Skip to main content

Sign up for our newsletter.

Quality journalism. Progressive values. Direct to your inbox.

Dear Common Dreams Readers:
Corporations and billionaires have their own media. Shouldn't we? When you “follow the money” that funds our independent journalism, it all leads back to this: people like you. Our supporters are what allows us to produce journalism in the public interest that is beholden only to people, our planet, and the common good. Please support our Mid-Year Campaign so that we always have a newsroom for the people that is funded by the people. Thank you for your support. --Jon Queally, managing editor

Join the small group of generous readers who donate, keeping Common Dreams free for millions of people each year. Without your help, we won’t survive.

Activists confront construction activities, which they say deliberately targeted sacred sites to 'provoke violence.' (Photo: AFP/Getty)

48 Words at 4 AM Is All Network News Has to Say About Pipeline Protests

The broadcast news networks—ABC, CBS and NBC—have aired exactly one report on the Dakota Access Pipeline protests since the Standing Rock Sioux Tribe began an encampment against the project in April, according to a search of the Nexis news database. That report, read by Anne-Marie Green, aired on the CBS Morning News at 4 a.m. on September 5. Here it is in its entirety:

National Public Radio reports violence during demonstrations against a proposed oil pipeline in North Dakota. Protestors confronted workers Saturday at a construction site. Police say four private security guards and two guard dogs were hurt. Tribal officials say the construction destroyed an Indian burial ground and cultural sites.

Those 48 words are a one-sided retelling of an NPR report (“Dakota Access Pipeline Protests in North Dakota Turn Violent,” 9/4/16), which in turn gets most of its information, as well as its anti-protester spin, from an AP story, “Oil Pipeline Protest Turns Violent in North Dakota” (9/4/16).

But the report on NPR‘s website also contains video footage from Amy Goodman of Democracy Now! (9/4/16), who—apparently unlike any of her colleagues from network TV—thought the largest mobilization of indigenous activists against environmental degradation was worth reporting on. Goodman’s footage shows the construction project’s security guards wielding pepper spray and deploying attack dogs to provoke and injure demonstrators—violence on the part of the pipeline authorities that got left out of CBS‘s rip-and-read on the protests.

Also missing from what is so far the entirety of broadcast TV news’ coverage of the Dakota Access protest is any mention of the threat the pipeline poses to water resources—the pipeline crosses the Missouri River just half a mile north of the Standing Rock Sioux reservation—or the climate destruction facilitated by pipelines designed to ship fracked oil out to consumers.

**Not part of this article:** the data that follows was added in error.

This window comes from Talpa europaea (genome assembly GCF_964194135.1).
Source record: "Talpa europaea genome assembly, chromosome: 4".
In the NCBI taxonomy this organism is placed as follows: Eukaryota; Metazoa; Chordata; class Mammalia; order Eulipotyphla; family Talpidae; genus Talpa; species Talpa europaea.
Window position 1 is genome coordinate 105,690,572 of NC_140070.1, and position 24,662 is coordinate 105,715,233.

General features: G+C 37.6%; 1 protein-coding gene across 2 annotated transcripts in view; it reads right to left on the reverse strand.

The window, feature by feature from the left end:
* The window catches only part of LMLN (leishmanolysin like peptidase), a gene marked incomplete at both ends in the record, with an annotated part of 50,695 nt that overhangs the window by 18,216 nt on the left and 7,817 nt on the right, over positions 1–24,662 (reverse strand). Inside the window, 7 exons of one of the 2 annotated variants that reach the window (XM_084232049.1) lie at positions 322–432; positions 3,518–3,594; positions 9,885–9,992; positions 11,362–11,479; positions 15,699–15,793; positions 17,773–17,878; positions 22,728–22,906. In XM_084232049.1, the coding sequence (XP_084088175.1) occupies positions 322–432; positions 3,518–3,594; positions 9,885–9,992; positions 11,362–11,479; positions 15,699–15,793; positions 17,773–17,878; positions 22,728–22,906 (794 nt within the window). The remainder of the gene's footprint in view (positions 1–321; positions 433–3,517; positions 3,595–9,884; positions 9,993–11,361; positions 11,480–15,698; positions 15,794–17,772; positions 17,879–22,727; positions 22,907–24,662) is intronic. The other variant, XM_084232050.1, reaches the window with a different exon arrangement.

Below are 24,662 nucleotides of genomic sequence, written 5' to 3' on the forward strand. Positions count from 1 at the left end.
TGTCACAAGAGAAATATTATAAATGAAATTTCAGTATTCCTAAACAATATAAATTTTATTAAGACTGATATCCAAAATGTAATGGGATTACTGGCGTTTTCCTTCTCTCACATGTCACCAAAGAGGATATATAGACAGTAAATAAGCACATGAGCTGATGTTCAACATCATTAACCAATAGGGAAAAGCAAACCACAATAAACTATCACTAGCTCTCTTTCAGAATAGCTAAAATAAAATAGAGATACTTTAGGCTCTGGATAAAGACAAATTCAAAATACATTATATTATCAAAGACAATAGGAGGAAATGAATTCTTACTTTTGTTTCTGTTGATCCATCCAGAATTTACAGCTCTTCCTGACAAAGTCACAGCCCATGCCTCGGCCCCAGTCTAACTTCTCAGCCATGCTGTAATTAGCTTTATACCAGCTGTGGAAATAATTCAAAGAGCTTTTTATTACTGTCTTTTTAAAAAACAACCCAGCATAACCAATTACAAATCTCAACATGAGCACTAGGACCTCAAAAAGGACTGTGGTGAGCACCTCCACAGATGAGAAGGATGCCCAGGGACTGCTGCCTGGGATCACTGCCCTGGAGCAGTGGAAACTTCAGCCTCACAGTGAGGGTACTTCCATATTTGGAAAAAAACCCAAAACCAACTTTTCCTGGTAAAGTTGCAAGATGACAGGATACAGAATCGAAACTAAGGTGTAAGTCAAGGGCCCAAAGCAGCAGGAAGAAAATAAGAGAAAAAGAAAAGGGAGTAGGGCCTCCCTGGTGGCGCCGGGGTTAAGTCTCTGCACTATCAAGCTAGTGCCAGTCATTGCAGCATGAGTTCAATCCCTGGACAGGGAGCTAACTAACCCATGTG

But I suppose that if you’re only going to give a story 48 words of coverage, at four o’clock on a single morning, there’s only so much you can say.


© 2021 Fairness and Accuracy In Reporting (FAIR)
Jim Naureckas

Jim Naureckas

Jim Naureckas is editor of FAIR (Fairness & Accuracy In Reporting). He is the co-author of "Way Things Aren't: Rush Limbaugh's Reign of Error." He was an investigative reporter for In These Times and managing editor of the Washington Report on the Hemisphere.

"I'm sure this will be all over the corporate media, right?"
That’s what one longtime Common Dreams reader said yesterday after the newsroom reported on new research showing how corporate price gouging surged to a nearly 70-year high in 2021. While major broadcasters, newspapers, and other outlets continue to carry water for their corporate advertisers when they report on issues like inflation, economic inequality, and the climate emergency, our independence empowers us to provide you stories and perspectives that powerful interests don’t want you to have. But this independence is only possible because of support from readers like you. You make the difference. If our support dries up, so will we. Our crucial Mid-Year Campaign is now underway and we are in emergency mode to make sure we raise the necessary funds so that every day we can bring you the stories that corporate, for-profit outlets ignore and neglect. Please, if you can, support Common Dreams today.

 

Abortion Rights Groups Sue to Block Post-Roe Trigger Laws in Louisiana

"We will be fighting to restore access in Louisiana and other states for as long as we can," said one reproductive rights campaigner.

Jake Johnson ·


Poll Shows Majority Oppose Supreme Court's Attack on Fundamental Rights

Fifty-six percent of respondents said they're now concerned the court will attack marriage equality and the right to obtain contraception.

Julia Conley ·


Global Windfall Profit Tax of 90% Needed to Address 'Catastrophic' Food, Climate Crises: Oxfam

Taxing the excess profits of large corporations within the G7 alone could raise an estimated $430 billion to fight world hunger, deliver vaccines to the entire world, and make a giant dent in the fight to drive down fossil fuel pollution and jumpstart the necessary renewable energy transition.

Jon Queally ·


NATO to Boost Ranks of High-Readiness Forces by 650% to Over 300,000

Anti-war campaigners responded that "this is not the path to peace and will not make the world safer."

Jake Johnson ·


Ilhan Omar Says Plan to Fix Supreme Court Must Include Impeachment Probes

"We need an impeachment investigation into Clarence Thomas' role in the January 6th coup, as well as into Gorsuch, Alito, Barrett, and Kavanaugh's testimony on Roe during their confirmation hearings," said the Minnesota Democrat.

Jake Johnson ·

Common Dreams Logo